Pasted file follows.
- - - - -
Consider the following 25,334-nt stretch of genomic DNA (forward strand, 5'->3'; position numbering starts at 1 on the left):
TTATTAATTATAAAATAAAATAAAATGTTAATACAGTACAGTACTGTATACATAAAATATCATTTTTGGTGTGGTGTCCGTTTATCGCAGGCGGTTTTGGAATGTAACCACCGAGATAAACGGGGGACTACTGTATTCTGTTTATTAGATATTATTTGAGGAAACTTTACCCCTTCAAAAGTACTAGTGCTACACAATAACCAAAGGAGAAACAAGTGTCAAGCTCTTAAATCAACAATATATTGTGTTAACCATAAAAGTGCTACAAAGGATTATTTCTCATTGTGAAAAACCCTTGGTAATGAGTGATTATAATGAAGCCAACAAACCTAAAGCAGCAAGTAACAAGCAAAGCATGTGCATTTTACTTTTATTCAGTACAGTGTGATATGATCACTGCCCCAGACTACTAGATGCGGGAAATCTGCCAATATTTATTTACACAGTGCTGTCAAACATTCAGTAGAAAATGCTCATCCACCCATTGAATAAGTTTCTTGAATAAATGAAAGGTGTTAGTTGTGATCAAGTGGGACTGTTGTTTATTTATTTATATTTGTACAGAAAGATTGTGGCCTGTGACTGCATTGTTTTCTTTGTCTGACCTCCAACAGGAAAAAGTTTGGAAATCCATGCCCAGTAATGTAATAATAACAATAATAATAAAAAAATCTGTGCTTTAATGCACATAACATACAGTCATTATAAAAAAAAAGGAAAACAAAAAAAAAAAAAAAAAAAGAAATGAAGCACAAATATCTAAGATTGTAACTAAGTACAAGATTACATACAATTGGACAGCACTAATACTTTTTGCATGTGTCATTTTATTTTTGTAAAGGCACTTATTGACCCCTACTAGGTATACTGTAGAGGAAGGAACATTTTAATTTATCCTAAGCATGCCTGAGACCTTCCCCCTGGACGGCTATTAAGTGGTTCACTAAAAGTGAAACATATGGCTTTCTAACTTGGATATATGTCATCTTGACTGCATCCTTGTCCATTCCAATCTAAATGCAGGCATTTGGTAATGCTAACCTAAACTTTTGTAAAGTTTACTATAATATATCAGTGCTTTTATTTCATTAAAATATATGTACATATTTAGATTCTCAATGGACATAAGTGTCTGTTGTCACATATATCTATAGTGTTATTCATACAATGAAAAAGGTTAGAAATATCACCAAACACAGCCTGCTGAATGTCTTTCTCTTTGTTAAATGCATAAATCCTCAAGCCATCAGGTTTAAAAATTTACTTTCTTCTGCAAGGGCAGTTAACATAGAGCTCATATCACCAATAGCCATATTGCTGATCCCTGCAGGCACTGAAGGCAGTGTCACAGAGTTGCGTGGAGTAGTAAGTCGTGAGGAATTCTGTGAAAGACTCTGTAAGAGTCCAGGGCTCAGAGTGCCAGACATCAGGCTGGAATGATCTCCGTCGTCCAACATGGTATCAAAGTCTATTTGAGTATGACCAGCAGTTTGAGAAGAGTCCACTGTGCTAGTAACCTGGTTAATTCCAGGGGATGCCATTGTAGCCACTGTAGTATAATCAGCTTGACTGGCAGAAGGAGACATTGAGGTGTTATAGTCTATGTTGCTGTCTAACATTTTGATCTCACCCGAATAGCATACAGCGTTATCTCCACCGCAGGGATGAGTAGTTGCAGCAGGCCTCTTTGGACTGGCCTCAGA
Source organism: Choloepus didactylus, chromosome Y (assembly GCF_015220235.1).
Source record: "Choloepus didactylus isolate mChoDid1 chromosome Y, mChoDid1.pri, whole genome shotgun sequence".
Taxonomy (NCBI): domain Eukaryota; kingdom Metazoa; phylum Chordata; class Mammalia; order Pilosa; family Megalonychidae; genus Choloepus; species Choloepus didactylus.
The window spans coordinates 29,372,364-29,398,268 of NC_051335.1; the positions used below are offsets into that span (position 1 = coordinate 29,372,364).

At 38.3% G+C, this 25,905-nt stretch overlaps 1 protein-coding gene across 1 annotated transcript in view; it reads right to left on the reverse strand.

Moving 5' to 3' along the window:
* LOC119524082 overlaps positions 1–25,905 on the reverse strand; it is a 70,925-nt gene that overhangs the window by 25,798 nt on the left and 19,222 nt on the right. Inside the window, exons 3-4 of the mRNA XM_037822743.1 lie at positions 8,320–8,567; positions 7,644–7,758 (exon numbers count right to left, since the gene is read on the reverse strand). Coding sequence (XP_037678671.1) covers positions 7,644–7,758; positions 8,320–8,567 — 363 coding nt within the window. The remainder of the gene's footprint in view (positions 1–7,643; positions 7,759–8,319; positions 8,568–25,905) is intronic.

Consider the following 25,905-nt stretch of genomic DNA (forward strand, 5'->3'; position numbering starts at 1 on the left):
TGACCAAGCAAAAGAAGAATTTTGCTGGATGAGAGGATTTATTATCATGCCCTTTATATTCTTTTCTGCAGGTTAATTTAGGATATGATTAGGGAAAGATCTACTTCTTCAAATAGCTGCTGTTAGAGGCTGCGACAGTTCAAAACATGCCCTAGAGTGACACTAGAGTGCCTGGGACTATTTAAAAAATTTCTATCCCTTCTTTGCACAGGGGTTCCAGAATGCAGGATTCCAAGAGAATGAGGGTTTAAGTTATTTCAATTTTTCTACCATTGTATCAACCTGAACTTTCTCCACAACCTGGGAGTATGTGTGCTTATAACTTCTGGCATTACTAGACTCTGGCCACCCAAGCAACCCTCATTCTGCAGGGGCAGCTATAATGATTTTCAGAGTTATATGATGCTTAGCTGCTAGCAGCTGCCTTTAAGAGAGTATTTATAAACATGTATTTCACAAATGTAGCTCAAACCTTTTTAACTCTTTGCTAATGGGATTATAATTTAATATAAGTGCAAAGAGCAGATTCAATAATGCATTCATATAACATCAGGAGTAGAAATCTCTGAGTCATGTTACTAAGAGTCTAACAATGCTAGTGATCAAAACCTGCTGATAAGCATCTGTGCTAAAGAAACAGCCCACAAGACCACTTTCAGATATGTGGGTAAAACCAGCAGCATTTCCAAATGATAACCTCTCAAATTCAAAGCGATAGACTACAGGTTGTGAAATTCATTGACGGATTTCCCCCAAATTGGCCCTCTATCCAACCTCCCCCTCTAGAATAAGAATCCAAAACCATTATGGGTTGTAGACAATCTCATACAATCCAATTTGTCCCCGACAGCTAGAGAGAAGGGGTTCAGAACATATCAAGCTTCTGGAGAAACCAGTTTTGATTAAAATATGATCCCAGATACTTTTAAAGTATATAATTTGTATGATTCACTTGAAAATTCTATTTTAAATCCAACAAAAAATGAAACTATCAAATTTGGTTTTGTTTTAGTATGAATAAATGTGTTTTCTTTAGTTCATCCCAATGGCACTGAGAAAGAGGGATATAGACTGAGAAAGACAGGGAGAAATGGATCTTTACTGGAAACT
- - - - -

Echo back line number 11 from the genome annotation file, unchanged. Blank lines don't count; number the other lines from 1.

TGACCAAGCAAAAGAAGAATTTTGCTGGATGAGAGGATTTATTATCATGCCCTTTATATTCTTTTCTGCAGGTTAATTTAGGATATGATTAGGGAAAGATCTACTTCTTCAAATAGCTGCTGTTAGAGGCTGCGACAGTTCAAAACATGCCCTAGAGTGACACTAGAGTGCCTGGGACTATTTAAAAAATTTCTATCCCTTCTTTGCACAGGGGTTCCAGAATGCAGGATTCCAAGAGAATGAGGGTTTAAGTTATTTCAATTTTTCTACCATTGTATCAACCTGAACTTTCTCCACAACCTGGGAGTATGTGTGCTTATAACTTCTGGCATTACTAGACTCTGGCCACCCAAGCAACCCTCATTCTGCAGGGGCAGCTATAATGATTTTCAGAGTTATATGATGCTTAGCTGCTAGCAGCTGCCTTTAAGAGAGTATTTATAAACATGTATTTCACAAATGTAGCTCAAACCTTTTTAACTCTTTGCTAATGGGATTATAATTTAATATAAGTGCAAAGAGCAGATTCAATAATGCATTCATATAACATCAGGAGTAGAAATCTCTGAGTCATGTTACTAAGAGTCTAACAATGCTAGTGATCAAAACCTGCTGATAAGCATCTGTGCTAAAGAAACAGCCCACAAGACCACTTTCAGATATGTGGGTAAAACCAGCAGCATTTCCAAATGATAACCTCTCAAATTCAAAGCGATAGACTACAGGTTGTGAAATTCATTGACGGATTTCCCCCAAATTGGCCCTCTATCCAACCTCCCCCTCTAGAATAAGAATCCAAAACCATTATGGGTTGTAGACAATCTCATACAATCCAATTTGTCCCCGACAGCTAGAGAGAAGGGGTTCAGAACATATCAAGCTTCTGGAGAAACCAGTTTTGATTAAAATATGATCCCAGATACTTTTAAAGTATATAATTTGTATGATTCACTTGAAAATTCTATTTTAAATCCAACAAAAAATGAAACTATCAAATTTGGTTTTGTTTTAGTATGAATAAATGTGTTTTCTTTAGTTCATCCCAATGGCACTGAGAAAGAGGGATATAGACTGAGAAAGACAGGGAGAAATGGATCTTTACTGGAAACT